The exchange of business cards, meishi, is an essential part of Japanese business etiquette. The business card ceremony begins after a person has introduced him/herself and bowed. You should offer the card with the Japanese side facing upwards toward the recipient and offering the card with both hands will demonstrate greater respect. The Japanese expect you to take the time to carefully read and memorize all pertinent information. Business cards are considered an extension of the individual.
Below are several common errors which should be avoided when exchanging cards:
- Do not stuff the card into your pocket like a Kleenex. That would be considered extremely rude. Take your time to read it and then put it into a business card holder.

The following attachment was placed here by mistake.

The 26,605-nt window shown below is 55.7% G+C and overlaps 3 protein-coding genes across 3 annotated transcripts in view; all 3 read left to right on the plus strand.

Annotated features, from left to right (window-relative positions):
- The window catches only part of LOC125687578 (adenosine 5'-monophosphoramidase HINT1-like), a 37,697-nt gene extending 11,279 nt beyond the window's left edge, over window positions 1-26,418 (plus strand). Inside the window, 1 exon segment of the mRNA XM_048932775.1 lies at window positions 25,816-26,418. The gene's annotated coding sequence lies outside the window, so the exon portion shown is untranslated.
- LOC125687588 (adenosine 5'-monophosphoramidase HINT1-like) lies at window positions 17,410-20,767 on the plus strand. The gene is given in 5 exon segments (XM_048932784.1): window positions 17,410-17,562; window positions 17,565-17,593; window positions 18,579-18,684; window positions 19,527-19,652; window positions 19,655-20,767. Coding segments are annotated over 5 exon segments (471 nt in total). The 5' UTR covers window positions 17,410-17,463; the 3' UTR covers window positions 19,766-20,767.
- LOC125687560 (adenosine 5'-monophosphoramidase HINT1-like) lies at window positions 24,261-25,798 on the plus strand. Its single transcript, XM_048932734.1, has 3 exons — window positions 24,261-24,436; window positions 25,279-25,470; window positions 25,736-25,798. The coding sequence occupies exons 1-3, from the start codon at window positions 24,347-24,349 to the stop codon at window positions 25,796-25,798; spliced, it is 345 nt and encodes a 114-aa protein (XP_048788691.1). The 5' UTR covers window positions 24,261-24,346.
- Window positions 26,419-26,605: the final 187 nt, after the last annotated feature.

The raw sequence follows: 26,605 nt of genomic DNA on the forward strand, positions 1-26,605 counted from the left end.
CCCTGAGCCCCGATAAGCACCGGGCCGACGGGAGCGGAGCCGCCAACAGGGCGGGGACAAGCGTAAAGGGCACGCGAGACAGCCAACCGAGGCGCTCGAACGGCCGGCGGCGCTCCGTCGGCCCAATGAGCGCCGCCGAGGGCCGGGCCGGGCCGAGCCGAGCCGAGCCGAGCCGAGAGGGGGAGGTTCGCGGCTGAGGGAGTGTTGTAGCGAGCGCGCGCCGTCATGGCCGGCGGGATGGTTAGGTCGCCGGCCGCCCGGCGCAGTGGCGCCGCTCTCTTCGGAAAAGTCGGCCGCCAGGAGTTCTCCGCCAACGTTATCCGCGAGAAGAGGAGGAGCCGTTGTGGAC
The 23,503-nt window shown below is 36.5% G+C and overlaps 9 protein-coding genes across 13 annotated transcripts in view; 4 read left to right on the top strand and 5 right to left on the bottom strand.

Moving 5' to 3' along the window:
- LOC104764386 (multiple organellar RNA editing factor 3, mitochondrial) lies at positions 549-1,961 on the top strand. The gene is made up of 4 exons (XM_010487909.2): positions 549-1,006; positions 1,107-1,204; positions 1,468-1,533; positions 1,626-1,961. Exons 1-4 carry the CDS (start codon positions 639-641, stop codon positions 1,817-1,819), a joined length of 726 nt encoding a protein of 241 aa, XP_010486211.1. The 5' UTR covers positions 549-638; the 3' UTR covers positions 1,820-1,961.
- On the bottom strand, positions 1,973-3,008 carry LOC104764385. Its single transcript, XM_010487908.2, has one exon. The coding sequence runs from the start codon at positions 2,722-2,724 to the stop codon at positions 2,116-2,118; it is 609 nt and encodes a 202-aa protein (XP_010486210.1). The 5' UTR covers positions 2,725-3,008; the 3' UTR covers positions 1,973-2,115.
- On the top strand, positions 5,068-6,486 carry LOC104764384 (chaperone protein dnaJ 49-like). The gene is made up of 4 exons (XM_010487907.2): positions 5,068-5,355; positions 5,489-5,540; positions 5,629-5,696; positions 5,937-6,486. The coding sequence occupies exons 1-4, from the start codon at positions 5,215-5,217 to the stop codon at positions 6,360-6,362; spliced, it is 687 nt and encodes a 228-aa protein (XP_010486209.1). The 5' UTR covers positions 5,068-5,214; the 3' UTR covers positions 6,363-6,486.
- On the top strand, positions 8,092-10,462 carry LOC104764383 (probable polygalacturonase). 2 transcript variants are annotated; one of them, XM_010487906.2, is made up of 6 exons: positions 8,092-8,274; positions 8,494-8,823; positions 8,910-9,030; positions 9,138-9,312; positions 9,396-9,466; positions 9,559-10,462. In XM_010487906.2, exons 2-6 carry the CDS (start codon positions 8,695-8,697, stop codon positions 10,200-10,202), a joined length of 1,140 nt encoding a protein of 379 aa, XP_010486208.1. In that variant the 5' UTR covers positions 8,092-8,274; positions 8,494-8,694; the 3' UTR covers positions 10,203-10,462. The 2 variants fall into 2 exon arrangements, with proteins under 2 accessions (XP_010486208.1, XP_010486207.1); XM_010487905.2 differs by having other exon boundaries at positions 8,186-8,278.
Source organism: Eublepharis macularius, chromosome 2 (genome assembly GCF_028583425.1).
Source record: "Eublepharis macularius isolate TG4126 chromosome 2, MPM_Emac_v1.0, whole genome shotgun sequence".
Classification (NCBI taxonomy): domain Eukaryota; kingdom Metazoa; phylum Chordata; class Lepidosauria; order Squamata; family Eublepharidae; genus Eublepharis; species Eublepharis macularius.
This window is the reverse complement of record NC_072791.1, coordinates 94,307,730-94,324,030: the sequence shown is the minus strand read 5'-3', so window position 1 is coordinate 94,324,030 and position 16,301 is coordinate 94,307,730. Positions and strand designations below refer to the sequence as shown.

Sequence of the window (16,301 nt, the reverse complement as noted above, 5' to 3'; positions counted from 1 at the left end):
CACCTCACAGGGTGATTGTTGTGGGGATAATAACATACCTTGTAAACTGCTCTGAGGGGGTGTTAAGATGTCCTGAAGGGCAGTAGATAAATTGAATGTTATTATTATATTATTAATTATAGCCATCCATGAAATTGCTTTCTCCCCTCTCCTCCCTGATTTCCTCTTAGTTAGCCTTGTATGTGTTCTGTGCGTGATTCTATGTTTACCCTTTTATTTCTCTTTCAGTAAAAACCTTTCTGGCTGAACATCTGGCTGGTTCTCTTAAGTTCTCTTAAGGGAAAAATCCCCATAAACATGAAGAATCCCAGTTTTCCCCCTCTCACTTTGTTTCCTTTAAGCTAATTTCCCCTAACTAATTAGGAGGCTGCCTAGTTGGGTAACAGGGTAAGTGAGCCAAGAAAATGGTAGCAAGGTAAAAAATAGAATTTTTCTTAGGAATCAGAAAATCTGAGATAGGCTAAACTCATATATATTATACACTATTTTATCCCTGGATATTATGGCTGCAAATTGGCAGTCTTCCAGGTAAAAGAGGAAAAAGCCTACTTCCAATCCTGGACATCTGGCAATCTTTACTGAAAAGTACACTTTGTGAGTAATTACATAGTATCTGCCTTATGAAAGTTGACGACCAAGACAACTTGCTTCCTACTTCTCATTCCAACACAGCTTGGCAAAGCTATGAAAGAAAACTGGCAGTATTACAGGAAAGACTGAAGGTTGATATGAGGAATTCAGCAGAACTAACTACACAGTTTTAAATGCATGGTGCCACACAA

- Do not make notes in blank areas of the card
- Do not bend or damage the business card in front of its owner. This is considered a direct insult.
- The card should not be cribbed to reconfirm the owner's name. This is considered extremely poor etiquette.
- There is no excuse for running out of business cards on a trip to Japan. Keep in mind that you may have to hand out as many as 40 or 50 cards at a larger meeting.
- Do not carry your cards loosely in a pocket. Carry them in a distinctive business card case.
Formatting of the Japanese Business Card
Traditionally, the vertical set-up was used for Japanese business cards. The horizontal layout has become the norm. Addresses are in a different order than in English. The country appears first, then the state, the city with the zip code in front, then the street address.